Nicene and Post-Nicene Fathers: Series I/Volume IV/Donatist Controversy/On Baptism/Book IV/Chapter 11
Chapter 11.—18. What shall we say of what is also wonderful, that he who carefully observes may find that it is possible that certain persons, without violating Christian charity, may yet teach what is useless, as Peter wished to compel the Gentiles to observe Jewish customs, as Cyprian himself would force heretics to be baptized anew? whence the apostle says to such good members, who are rooted in charity, and yet walk not rightly in some points, "If in anything ye be otherwise minded, God shall reveal even this unto you;" and that some again, though devoid of charity, may teach something wholesome? of whom the Lord says, "The scribes and the Pharisees sit in Moses’ seat: all therefore whatsoever they bid you observe, that observe and do; but do not ye after their works: for they say and do not." Whence the apostle also says of those envious and malicious ones who yet preach salvation through Christ, "Whether in pretense, or in truth, let Christ be preached." Wherefore, both within and without, the waywardness of man is to be corrected, but the divine sacraments and utterances are not to be attributed to men. He is not, therefore, a "patron of heretics" who refuses to attribute to them what he knows not to belong to them, even though it be found among them. We do not grant baptism to be theirs; but we recognize His baptism of whom it is said, "The same is He which baptizeth," wheresoever we find it. But if "the treacherous and blasphemous man" continue in his treachery and blasphemy, he receives no "remission of sins either without" or within the Church; or if, by the power of the sacrament, he receives it for the moment, the same force operates both without and within, as the power of the name of Christ used to work the expulsion of devils even without the Church.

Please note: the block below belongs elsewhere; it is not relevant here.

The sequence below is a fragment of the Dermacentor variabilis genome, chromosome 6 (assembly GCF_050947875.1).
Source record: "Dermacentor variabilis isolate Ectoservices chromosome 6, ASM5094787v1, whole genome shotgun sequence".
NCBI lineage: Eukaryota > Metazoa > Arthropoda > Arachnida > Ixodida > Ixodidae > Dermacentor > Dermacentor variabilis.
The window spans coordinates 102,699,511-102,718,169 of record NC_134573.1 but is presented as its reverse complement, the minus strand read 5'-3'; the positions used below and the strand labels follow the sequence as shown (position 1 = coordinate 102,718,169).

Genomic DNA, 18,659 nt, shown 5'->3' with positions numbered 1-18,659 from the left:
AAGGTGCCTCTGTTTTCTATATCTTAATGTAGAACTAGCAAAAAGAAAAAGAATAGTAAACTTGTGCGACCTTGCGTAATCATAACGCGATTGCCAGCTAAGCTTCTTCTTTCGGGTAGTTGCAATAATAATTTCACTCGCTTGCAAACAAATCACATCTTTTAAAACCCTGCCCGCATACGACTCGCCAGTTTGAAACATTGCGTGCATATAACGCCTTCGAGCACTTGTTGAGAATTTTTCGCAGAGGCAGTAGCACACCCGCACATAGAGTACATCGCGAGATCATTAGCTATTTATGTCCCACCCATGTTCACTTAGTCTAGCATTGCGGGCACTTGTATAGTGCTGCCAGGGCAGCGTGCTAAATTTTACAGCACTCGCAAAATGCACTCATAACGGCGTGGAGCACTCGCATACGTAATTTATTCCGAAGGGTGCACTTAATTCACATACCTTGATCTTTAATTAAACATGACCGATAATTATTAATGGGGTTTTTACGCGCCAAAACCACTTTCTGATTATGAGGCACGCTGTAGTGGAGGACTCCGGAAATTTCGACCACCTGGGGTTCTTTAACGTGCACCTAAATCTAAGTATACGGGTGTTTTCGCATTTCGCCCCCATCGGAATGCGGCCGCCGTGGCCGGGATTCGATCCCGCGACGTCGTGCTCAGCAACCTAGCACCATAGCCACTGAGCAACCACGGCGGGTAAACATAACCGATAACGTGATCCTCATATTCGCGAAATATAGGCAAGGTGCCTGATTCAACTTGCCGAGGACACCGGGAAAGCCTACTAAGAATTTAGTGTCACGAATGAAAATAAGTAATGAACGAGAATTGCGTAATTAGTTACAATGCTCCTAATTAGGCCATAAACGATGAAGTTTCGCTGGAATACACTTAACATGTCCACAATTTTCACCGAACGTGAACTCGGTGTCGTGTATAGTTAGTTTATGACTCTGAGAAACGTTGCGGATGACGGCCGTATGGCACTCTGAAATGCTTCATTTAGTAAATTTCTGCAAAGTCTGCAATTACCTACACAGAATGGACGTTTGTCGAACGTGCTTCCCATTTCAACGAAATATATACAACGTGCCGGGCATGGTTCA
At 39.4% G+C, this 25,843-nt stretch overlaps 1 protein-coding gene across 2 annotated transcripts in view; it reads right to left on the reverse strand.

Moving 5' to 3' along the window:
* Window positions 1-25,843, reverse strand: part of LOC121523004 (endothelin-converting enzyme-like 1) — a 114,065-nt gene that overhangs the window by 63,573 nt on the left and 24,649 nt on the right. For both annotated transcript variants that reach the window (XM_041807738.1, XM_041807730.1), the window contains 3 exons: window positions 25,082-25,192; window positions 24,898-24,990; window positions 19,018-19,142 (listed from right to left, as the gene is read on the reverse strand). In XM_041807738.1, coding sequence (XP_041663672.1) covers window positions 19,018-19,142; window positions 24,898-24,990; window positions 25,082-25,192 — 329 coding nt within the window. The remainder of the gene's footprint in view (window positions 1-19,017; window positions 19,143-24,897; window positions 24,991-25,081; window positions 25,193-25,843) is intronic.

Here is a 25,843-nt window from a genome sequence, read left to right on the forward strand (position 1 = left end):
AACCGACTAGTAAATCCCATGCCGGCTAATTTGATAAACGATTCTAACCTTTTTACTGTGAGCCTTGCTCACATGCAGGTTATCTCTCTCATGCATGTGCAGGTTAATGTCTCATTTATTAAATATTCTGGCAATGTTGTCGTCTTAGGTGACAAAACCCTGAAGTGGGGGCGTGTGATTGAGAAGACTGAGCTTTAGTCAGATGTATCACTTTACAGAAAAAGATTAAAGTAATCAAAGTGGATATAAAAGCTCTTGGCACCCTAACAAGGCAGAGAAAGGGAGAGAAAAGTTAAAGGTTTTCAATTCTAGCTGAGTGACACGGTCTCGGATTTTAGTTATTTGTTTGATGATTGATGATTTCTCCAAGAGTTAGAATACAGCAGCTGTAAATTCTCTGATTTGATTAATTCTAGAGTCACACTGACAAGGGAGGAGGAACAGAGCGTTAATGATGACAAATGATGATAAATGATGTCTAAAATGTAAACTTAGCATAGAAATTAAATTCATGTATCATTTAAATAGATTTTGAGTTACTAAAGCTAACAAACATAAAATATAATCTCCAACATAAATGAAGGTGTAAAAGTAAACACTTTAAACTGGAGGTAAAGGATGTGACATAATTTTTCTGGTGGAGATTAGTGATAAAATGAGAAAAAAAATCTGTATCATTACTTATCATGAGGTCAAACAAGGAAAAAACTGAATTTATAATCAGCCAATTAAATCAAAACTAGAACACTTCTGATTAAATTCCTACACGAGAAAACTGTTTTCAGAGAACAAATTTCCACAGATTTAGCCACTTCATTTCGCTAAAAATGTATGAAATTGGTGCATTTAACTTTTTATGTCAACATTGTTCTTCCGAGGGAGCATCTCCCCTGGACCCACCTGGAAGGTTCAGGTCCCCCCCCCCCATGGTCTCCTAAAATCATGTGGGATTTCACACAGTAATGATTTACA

- Gal. ii. 14.
- Phil. iii. 15.
- Matt. xxiii. 2, 3.
- Phil. i. 18; see on ch. 7. 10.
- John i. 33.